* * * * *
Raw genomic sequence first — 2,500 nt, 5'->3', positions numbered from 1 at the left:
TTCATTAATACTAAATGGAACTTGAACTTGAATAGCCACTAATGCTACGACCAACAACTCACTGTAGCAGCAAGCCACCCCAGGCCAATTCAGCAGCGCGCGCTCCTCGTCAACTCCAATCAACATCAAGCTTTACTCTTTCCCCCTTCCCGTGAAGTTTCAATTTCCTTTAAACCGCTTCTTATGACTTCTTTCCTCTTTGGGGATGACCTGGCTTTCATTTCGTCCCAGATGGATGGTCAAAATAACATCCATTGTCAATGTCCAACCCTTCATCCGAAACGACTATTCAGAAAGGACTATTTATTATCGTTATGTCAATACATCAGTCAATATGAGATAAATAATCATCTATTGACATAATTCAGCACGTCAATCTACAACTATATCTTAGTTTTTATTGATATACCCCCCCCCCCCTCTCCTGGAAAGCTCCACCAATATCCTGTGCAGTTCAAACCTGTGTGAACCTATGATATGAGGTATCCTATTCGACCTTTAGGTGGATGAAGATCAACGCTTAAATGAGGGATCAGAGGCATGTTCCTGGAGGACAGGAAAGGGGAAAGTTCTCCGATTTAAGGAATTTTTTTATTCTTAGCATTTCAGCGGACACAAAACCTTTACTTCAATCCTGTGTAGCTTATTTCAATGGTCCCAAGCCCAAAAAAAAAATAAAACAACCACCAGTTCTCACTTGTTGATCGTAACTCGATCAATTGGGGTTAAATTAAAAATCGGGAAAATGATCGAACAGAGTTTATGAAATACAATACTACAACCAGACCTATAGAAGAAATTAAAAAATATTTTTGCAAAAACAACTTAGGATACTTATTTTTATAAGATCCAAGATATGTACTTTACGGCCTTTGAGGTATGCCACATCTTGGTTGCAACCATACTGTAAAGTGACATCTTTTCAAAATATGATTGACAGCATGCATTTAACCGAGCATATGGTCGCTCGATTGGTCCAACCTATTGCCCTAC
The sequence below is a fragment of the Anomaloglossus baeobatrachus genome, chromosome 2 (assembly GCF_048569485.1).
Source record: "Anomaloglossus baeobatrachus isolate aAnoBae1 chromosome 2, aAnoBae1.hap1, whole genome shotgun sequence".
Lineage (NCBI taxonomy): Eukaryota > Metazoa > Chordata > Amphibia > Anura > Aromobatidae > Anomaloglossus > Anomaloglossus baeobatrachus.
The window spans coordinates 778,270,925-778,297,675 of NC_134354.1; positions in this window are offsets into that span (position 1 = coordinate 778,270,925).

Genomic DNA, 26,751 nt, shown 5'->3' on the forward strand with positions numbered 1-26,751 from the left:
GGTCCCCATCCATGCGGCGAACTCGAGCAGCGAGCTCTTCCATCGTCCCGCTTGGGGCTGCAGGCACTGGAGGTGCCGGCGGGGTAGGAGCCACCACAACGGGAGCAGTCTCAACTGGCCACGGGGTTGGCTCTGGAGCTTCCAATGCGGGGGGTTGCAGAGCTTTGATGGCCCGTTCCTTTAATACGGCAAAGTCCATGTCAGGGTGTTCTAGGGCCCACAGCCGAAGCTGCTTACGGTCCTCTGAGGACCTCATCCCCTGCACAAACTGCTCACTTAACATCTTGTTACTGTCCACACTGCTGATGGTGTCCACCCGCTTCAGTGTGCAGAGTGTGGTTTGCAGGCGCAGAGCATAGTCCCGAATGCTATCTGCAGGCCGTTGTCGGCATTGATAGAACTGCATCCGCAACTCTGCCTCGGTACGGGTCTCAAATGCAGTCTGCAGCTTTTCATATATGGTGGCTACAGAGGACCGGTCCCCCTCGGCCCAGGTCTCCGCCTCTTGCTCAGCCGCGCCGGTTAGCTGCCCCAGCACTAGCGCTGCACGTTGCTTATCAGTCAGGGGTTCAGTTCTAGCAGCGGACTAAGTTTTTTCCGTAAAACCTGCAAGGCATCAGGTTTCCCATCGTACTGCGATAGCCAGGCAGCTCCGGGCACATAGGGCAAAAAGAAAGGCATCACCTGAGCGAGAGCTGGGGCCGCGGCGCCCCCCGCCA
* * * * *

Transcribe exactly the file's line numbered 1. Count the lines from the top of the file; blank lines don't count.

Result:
Raw genomic sequence first — 2,500 nt, 5'->3', positions numbered from 1 at the left: